Wastewater agencies’ feud escalates as Moulton Niguel district countersues over sewage plant costs
The feud between a trio of South Orange County Wastewater Authority member agencies, including the city of Laguna Beach and South Coast Water District, and the Moulton Niguel Water District is growing after Moulton Niguel last week sued the agencies.
In an Aug. 25 complaint filed in Orange County Superior Court, Moulton Niguel alleges the city of Laguna Beach, South Coast Water District and Emerald Bay Service District breached a contract by requiring the agency to pay for infrastructure improvements to a sewage treatment plant in Aliso Canyon that Moulton claims were not legally approved.
Costs would pay for improvements that extend the life of the coastal treatment plant under a current agreement that runs through November 2026 between Moulton, the city, Emerald Bay and South Coast district, which own percentage shares of a plant that treats 6.7 million gallons of raw sewage per day, according to Moulton’s complaint. The quartet is collectively known as Project Committee 15.
Moulton said it does not currently send water to the plant and does not intend to use the plant “at any time in the near future,” the complaint says.
Moulton disputes the costs, claiming they were not unanimously approved by all four project committee agencies as required under section 8.2 of the joint powers agreement governing all 10 South O.C. Wastewater Authority agencies, according to the suit.
Section 8.2 says a project can neither be constructed nor acquired unless all participating agencies approve.
The legal challenge comes on the heels of a lawsuit filed in May by the city of Laguna Beach, South Coast, Emerald Bay Service District and the South O.C. Wastewater Authority, which alleged that Moulton failed to pay $755, 871 in bills for infrastructure projects at the facility dating to July 2016.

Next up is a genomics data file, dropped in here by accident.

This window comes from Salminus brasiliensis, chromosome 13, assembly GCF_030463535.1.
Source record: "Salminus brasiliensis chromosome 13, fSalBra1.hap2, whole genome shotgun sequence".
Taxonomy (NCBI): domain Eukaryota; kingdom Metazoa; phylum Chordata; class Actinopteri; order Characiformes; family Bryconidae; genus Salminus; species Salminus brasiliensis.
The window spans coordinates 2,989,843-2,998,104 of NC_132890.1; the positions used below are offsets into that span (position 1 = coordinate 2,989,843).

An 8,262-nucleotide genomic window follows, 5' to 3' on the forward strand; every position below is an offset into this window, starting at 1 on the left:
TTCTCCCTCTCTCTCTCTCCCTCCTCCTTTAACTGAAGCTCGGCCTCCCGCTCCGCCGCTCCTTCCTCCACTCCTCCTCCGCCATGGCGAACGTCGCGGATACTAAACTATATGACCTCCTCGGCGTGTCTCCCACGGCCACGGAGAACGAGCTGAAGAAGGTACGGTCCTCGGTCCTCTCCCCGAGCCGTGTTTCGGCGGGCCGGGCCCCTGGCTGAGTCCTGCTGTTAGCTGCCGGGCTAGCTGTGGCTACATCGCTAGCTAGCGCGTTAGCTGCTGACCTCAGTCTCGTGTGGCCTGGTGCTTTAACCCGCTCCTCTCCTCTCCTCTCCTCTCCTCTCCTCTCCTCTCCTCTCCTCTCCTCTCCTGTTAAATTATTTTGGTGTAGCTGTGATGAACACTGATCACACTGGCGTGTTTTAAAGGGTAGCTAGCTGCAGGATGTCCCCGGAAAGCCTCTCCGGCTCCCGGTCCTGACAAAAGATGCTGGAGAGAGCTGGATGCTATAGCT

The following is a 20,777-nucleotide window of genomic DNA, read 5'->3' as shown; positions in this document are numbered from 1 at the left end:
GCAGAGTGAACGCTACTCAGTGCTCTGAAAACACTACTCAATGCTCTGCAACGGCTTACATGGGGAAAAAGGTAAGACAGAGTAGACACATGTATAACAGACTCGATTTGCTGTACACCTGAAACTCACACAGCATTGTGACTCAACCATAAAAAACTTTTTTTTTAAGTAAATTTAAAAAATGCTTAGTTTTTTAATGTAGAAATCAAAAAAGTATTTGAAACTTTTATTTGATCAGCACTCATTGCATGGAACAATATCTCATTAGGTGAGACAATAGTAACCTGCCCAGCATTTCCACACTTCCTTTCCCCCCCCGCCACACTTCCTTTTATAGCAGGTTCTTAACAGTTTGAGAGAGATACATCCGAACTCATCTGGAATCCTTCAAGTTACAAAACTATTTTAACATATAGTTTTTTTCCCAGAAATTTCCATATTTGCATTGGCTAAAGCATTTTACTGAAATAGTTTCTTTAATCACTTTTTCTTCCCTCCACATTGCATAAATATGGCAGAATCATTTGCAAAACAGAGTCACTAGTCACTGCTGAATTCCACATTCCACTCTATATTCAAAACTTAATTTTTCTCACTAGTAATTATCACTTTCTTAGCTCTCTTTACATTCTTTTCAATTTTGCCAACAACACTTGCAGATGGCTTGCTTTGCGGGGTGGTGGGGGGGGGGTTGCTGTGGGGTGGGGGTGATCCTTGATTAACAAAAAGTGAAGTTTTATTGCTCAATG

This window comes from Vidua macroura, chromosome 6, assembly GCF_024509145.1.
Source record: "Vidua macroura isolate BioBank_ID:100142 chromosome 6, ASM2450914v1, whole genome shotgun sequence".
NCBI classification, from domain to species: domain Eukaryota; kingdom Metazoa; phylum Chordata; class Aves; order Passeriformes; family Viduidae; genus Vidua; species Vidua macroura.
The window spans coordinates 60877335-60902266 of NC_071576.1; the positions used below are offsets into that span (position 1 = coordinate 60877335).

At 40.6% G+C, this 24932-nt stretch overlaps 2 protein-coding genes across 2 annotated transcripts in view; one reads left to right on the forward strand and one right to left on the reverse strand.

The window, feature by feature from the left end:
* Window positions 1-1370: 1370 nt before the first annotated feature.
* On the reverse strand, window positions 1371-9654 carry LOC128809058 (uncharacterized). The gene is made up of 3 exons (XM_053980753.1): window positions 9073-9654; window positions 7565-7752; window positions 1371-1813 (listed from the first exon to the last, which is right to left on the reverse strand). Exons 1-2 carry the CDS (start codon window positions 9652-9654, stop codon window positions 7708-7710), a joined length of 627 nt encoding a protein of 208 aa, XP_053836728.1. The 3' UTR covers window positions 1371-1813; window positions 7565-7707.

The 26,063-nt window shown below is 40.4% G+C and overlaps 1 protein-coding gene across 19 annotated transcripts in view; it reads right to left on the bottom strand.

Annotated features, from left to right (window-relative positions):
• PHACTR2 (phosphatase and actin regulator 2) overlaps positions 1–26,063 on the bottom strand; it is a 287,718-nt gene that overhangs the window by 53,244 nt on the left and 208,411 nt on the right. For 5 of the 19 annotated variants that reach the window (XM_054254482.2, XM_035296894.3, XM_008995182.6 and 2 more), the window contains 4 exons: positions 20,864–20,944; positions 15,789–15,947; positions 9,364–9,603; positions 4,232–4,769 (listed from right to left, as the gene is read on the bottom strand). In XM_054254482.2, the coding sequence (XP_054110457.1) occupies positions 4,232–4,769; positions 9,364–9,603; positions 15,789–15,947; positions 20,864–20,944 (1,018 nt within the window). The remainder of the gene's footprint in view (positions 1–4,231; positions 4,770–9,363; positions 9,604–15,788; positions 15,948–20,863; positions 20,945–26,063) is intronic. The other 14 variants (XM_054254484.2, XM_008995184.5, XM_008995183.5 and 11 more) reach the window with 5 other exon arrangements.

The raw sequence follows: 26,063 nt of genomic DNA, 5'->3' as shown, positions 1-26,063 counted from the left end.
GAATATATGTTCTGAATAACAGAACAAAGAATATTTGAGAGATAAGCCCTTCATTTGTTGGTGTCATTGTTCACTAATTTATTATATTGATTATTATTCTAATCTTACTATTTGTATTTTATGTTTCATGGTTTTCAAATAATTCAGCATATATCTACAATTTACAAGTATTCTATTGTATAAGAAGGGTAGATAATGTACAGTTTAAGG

That figure had increased to $927,606 as of July 21, according to court records.
Mike Dunbar, general manager of Emerald Bay Service District and chairman of the four-agency committee, said in a phone interview that the costs do not require unanimous approval.
Dunbar referred to section 6.5 of the agreement, which requires a majority of “the directors of participating member agencies” to approve project and operations and maintenance budgets.
“If an agency were to propose a new facility or new building then yes, it would require unanimous consent,” Dunbar said. “What SOCWA has done for capital improvements that either rehabilitate an existing facility or make repairs is require a majority approval of [project committee] members.”
Moulton, which serves customers in Aliso Viejo, Mission Viejo, Laguna Hills, Laguna Niguel and Dana Point, wants to divest itself from the committee since it does not use the plant and does not want its ratepayers to foot bills for a facility they do not and will not use, assistant general manager Matt Collings said.
But without Moulton Niguel’s portion for capital expenses — the agency says it continues to fund operations and maintenance of the plant — several “necessary” projects such as repairing a pipeline that distills solids from the sewage for further treatment have been put on hold, the Daily Pilot reported in May.
In a May 12 letter to the Wastewater Authority, Moulton general manager Joone Lopez offered to pay $755,870 under protest, to be “factored into the negotiated divestment.”
The Wastewater Authority, Laguna Beach, South Coast and Emerald Bay rejected the payment, claiming it dictated conditions about how the money was to be spent and did not address the past due bills, Dunbar said.
Collings said the Wastewater Authority could have “taken the check and utilized it in a way they felt was necessary and there would have been no way to enforce any conditions.”
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